Deut. 17:11 “According to the law in which they shall instruct you and on the judgment that they shall say to you, you shall do; you shall not turn aside right or left from the decree that they will have declared to you.”

וְהָאִישׁ אֲשֶׁר־יַעֲשֶׂה בְזָדֹון לְבִלְתִּי שְׁמֹעַ אֶל־הַכֹּהֵן הָעֹמֵד לְשָׁרֶת שָׁם אֶת־יְהוָה אֱלֹהֶיךָ אֹו אֶל־   17:12

הַשֹּׁפֵט וּמֵת הָאִישׁ הַהוּא וּבִעַרְתָּ הָרָע מִיִּשְׂרָאֵל

Deut. 17:12 “But the man who would act presumptuously by not hearkening to the priest appointed there to serve the Lord, your God, or to the judge, then that man shall die so you will have removed the evil from Israel.”

I struggled greatly with these five verses, 17:8 to 17:12.  Early on, I saw them as describing me, as I have been and am seriously questioning some of the sages’ and rabbis’ decisions regarding halachah.  After considerable contemplation, prayer, and internal debate, I concluded that these verses do not apply to my situation.  I have two reasons for my conclusion.  First, during most of the time that halachah was being formulated, there were no priests or Levites active, because there was no temple.  Moreover, there were also no judges in existence.  Seventy sages apparently appointed themselves to act as judges in accordance with these five verses to interpret the law.  Yet these verses plainly imply that there was probably only one judge in any one location in each generation, and he was to preside wherever the priests and Levites were found.  So I must assume that the sages and rabbis exceeded their self-appointed authority when they ignored Moses’ admonition to not add to or take away from the words or commandments of the Torah (Deut. 4:2 and 13:1).  Secondly, according to v. 17:8, these verses seem to be dealing only with contentions between individuals, not with basic questions of Jewish law.  The law is as spelled out in the Torah.  As far as we know, neither God nor Moses ever dictated anything to us about interpretation of the law.  However Moses showed us that he interpreted the law on a number of occasions, sometimes first consulting with the Lord (see, for example, the episodes depicted in Numb. 27:1 to 27:7, and Numb. 36:1 to 36:8).  Therefore, we have to follow Moses’ lead and consult with the Lord (pray about the issue at hand) and carefully consider whether the result of our interpretation violates either of the two verses commanding us not to change any of the commandments in the Torah.  I believe that the rabbis and sages did not do this carefully enough.  Instead they debated among themselves and in many instances changed Torah laws.  One of numerous rather serious examples is in the Diaspora adding days to the Holy days commanded by God.  There really is no excuse for this, especially today, when each new month is easily calculated and identified anywhere in the world.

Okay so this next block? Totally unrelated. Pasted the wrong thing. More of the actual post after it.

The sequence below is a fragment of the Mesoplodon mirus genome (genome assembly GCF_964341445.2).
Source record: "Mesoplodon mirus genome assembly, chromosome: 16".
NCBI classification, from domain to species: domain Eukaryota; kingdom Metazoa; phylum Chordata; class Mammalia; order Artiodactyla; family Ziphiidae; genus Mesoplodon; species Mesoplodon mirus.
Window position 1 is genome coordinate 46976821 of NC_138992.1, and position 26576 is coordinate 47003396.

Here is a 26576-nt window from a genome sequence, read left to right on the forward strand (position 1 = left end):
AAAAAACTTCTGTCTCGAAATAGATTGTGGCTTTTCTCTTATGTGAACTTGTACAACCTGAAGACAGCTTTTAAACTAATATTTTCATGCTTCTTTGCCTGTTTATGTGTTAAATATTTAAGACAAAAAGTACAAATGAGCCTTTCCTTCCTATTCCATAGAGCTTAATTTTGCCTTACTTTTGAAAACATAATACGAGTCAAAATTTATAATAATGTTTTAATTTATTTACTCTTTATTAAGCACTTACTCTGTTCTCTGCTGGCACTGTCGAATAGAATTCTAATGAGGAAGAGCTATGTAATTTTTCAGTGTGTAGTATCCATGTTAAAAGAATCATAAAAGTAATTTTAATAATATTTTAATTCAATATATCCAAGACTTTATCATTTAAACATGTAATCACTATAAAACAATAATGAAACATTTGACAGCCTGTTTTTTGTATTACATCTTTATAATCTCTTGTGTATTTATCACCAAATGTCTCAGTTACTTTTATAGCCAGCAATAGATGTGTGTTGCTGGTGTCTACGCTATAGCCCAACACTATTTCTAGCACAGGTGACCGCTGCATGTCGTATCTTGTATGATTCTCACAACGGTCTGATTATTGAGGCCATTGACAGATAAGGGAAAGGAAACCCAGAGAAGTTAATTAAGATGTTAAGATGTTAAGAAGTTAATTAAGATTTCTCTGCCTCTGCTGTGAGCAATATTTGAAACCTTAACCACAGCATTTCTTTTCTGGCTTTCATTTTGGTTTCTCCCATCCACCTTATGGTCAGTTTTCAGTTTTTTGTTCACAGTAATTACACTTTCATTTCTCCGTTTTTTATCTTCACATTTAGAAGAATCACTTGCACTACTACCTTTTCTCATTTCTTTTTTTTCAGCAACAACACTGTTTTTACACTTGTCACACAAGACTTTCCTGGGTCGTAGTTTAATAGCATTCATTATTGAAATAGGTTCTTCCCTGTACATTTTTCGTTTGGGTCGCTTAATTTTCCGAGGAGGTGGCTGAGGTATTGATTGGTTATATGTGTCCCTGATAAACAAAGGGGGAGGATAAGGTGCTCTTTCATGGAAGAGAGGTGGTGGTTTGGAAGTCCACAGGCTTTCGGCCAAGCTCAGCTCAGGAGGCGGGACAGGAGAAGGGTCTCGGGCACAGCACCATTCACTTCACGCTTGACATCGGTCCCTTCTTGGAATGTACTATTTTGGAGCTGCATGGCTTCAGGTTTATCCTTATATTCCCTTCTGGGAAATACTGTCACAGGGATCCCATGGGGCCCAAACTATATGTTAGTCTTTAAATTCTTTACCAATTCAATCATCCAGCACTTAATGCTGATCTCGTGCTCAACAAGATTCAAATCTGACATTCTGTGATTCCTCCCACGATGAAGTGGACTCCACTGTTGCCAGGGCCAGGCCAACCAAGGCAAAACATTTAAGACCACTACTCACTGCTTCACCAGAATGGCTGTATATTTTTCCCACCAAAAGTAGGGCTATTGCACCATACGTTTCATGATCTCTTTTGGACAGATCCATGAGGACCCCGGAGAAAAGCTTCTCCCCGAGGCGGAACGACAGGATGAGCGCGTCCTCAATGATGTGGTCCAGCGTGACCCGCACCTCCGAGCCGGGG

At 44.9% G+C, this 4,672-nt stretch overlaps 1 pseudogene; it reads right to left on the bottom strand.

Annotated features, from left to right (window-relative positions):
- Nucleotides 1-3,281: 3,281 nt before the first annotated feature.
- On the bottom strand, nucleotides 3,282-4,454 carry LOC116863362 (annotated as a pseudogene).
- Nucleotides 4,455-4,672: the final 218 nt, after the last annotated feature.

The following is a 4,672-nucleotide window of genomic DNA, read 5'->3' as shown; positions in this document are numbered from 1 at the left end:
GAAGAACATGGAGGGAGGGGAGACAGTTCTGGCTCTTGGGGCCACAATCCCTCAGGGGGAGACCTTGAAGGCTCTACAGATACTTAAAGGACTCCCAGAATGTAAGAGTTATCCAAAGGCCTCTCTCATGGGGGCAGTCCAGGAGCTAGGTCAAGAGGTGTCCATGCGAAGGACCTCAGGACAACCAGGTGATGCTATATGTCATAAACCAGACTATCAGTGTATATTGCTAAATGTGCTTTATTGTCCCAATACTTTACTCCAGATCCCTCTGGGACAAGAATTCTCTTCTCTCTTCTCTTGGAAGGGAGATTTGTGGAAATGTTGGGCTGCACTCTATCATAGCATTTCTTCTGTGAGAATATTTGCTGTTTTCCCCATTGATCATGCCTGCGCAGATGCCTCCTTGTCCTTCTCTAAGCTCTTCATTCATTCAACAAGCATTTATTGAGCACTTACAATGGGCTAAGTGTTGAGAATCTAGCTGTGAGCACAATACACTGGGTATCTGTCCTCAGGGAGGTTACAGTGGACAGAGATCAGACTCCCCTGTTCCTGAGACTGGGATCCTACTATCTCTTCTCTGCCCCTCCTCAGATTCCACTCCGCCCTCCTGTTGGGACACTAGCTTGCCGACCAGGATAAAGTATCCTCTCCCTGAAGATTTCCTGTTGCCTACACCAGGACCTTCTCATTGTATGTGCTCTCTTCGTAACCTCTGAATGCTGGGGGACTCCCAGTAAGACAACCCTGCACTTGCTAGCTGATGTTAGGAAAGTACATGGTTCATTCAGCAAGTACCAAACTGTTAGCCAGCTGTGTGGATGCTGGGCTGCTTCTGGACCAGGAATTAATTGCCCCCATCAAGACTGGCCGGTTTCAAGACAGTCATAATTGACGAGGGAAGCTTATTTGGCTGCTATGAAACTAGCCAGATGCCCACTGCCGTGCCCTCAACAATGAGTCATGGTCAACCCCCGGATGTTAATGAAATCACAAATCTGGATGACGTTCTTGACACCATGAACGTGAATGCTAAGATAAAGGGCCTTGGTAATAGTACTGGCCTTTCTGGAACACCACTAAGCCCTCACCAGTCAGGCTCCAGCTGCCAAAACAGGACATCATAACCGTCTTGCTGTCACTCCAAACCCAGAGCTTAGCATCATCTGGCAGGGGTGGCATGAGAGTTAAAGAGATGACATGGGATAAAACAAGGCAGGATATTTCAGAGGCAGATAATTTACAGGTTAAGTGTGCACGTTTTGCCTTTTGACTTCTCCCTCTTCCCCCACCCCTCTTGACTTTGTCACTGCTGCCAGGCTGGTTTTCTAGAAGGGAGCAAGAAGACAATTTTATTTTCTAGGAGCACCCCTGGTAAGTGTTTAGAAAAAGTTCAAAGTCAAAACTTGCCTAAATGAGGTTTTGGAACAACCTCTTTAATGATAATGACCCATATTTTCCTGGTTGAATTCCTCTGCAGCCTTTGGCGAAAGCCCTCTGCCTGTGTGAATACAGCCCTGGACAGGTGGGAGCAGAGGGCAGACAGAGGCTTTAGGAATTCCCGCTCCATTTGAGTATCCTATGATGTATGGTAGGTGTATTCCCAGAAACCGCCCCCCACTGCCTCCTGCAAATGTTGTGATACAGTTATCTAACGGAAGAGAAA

וְכָל־הָעָם יִשְׁמְעוּ וְיִרָאוּ וְלֹא יְזִידוּן עֹוד   17:13

Deut. 17:13 “And all the people shall hear and be afraid and not be presumptuous any more.”

כִּי־תָבֹא אֶל־הָאָרֶץ אֲשֶׁר יְהוָה אֱלֹהֶיךָ נֹתֵן לָךְ וִירִשְׁתָּהּ וְיָשַׁבְתָּה בָּהּ וְאָמַרְתָּ אָשִׂימָה עָלַי מֶלֶךְ   17:14

כְּכָל־הַגֹּויִם אֲשֶׁר סְבִיבֹתָי

Deut. 17:14 “When you shall come in to the land that the Lord, your God, will be giving you that you will possess it and dwell in it, and you would say, ‘I will bring up a king over me like all the nations that surround me,’

שֹׂום תָּשִׂים עָלֶיךָ מֶלֶךְ אֲשֶׁר יִבְחַר יְהוָה אֱלֹהֶיךָ בֹּו מִקֶּרֶב אַחֶיךָ תָּשִׂים עָלֶיךָ מֶלֶךְ לֹא תוּכַל לָתֵת   17:15

עָלֶיךָ אִישׁ נָכְרִי אֲשֶׁר לֹא־אָחִיךָ הוּא

Deut. 17:15 you shall in any case set a king over you whom the Lord, your God, will choose; you shall set a king over you from among your kindred; you shall not be able to put any stranger over you who is not of your kindred.”

רַק לֹא־יַרְבֶּה־לֹּו סוּסִים וְלֹא־יָשִׁיב אֶת־הָעָם מִצְרַיְמָה לְמַעַן הַרְבֹּות סוּס וַיהוָה אָמַר לָכֶם לֹא   17:16

תֹסִפוּן לָשׁוּב בַּדֶּרֶךְ הַזֶּה עֹוד

Deut. 17:16 “But he shall not multiply horses for himself, and shall not lead the people back to Egypt in order to multiply a horse, as the Lord says to you, ‘You shall not repeat going back in that direction again.’”

If you wish, you may continue or [Return to 1Sam. 13:23].

וְלֹא יַרְבֶּה־לֹּו נָשִׁים וְלֹא יָסוּר לְבָבֹו וְכֶסֶף וְזָהָב לֹא יַרְבֶּה־לּו מְאֹד   17:17